News Brief

Multi-office, Multidisciplinary Team Wins in Appellate Court

November 8, 2011

Salvatore A. Clemente (Partner-Philadelphia) and Geoffrey Belzer (Associate-Chicago), with help from William H. Behr (Of Counsel-New York) on securities issues and Daniel J. McMahon (Partner-Chicago) on choice-of-law issues, succeeded in getting the 6th Circuit Court of Appeals to uphold the summary judgment decision granted by the United States District for the Northern District of Ohio in a hotly contested matter surrounding the demutualization of Principal Mutual Life Insurance Company in 2001.

In Moriarty v. Principal Financial Group, Inc., et al., USDC, N.D. Ohio Case No. 1:08 CV 2180, 2011 U.S. App. LEXIS 19992, the lead plaintiff was the executor and trustee of an estate that received stock as a result of the demutualization. He sued the defendants, which included Wilson Elser’s client Principal Financial Group, Inc. (PFG), for breach of contract, various state-law statutory violations and fraud.

The case arose after PFG issued nearly 10,000 shares of common stock that came from its demutualization, to the policyholder of the group annuity. The plaintiff alleged that Wilson Elser’s client, PFG, failed to properly inform the policyholder of its demutualization, and as a result, he was informed of the stock issued to the now-deceased policyholder many years later. Although the stock had greatly increased in value since it was originally issued, the plaintiff alleged that the measure of his damages was a "finder's fee" and the reduction in value of the stock from the date the plaintiff was notified of the stock until the date it was sold.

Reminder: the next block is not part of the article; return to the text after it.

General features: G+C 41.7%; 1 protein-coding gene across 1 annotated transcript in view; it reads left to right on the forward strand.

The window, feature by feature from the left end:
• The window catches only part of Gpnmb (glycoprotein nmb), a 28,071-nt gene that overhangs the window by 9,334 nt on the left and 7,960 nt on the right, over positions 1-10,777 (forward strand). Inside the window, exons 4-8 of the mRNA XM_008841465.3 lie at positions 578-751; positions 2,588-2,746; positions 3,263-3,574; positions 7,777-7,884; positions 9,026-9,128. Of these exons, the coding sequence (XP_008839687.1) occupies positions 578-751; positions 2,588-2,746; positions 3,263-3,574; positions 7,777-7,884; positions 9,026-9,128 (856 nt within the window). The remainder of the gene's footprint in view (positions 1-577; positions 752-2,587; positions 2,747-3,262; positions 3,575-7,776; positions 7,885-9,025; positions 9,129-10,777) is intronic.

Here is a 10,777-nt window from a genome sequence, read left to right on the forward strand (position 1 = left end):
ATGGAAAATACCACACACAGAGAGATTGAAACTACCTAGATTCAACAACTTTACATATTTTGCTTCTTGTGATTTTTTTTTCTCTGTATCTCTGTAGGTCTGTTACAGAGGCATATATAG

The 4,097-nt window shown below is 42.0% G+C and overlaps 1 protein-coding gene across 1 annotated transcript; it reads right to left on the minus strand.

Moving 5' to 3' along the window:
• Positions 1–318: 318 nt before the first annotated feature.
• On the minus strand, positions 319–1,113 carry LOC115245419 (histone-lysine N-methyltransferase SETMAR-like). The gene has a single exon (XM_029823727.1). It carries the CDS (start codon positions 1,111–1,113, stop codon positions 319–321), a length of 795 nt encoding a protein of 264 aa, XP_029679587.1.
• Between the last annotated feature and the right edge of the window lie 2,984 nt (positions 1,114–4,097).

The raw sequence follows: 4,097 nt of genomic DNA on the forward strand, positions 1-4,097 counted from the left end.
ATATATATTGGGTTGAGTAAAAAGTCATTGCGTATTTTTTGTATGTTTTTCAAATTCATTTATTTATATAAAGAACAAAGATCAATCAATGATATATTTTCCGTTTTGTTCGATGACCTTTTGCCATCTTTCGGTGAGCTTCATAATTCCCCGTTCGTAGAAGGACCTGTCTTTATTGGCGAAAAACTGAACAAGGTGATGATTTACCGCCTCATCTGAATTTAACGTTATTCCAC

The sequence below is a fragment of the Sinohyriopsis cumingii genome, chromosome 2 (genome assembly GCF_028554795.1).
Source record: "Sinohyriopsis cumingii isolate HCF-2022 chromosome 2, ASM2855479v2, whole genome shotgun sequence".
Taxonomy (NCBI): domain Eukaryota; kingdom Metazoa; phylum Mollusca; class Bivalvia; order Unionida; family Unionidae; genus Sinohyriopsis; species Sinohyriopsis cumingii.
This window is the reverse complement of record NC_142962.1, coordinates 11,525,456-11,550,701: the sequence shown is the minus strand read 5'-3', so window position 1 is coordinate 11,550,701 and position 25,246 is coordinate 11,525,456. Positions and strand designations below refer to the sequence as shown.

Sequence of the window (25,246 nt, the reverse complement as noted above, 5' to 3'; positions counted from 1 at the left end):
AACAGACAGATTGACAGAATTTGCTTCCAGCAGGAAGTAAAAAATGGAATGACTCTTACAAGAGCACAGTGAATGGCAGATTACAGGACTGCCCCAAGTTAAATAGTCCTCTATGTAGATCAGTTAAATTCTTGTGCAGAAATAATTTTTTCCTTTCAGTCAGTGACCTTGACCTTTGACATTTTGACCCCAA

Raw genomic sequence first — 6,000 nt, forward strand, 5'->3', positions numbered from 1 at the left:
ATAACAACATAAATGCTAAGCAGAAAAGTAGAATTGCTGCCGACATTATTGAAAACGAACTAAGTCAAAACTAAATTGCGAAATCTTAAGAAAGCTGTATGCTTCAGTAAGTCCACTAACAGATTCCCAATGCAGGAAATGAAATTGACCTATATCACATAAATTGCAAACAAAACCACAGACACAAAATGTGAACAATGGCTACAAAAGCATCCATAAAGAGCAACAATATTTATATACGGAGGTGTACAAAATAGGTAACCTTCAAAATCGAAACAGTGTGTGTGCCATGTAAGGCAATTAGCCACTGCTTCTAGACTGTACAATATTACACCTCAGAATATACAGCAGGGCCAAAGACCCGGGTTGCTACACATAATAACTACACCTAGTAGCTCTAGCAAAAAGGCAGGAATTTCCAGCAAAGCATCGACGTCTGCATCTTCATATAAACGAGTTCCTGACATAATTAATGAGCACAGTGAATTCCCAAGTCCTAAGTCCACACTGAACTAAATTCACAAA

PFG moved to dismiss the plaintiff's multiple esoteric claims, including security and uniform commercial code (UCC) violations. The district court dismissed most of the UCC claims, consumer fraud and negligence and found that the only contract at issue was the demutualization plan.

During discovery and under Wilson Elser's questioning, the lead plaintiff (who was a retired named partner of a plaintiffs’ law firm) admitted that securities are a volatile asset, and that as a trust fiduciary, he immediately would have sold such an asset at the lower value if he had been aware of it

Upon cross-motions for summary judgment on multiple grounds, the Court found in favor of PFG. The judge found that had the plaintiffs been aware of the stock issued, they would have immediately sold it at a lesser price, and thus had suffered no cognizable damages.

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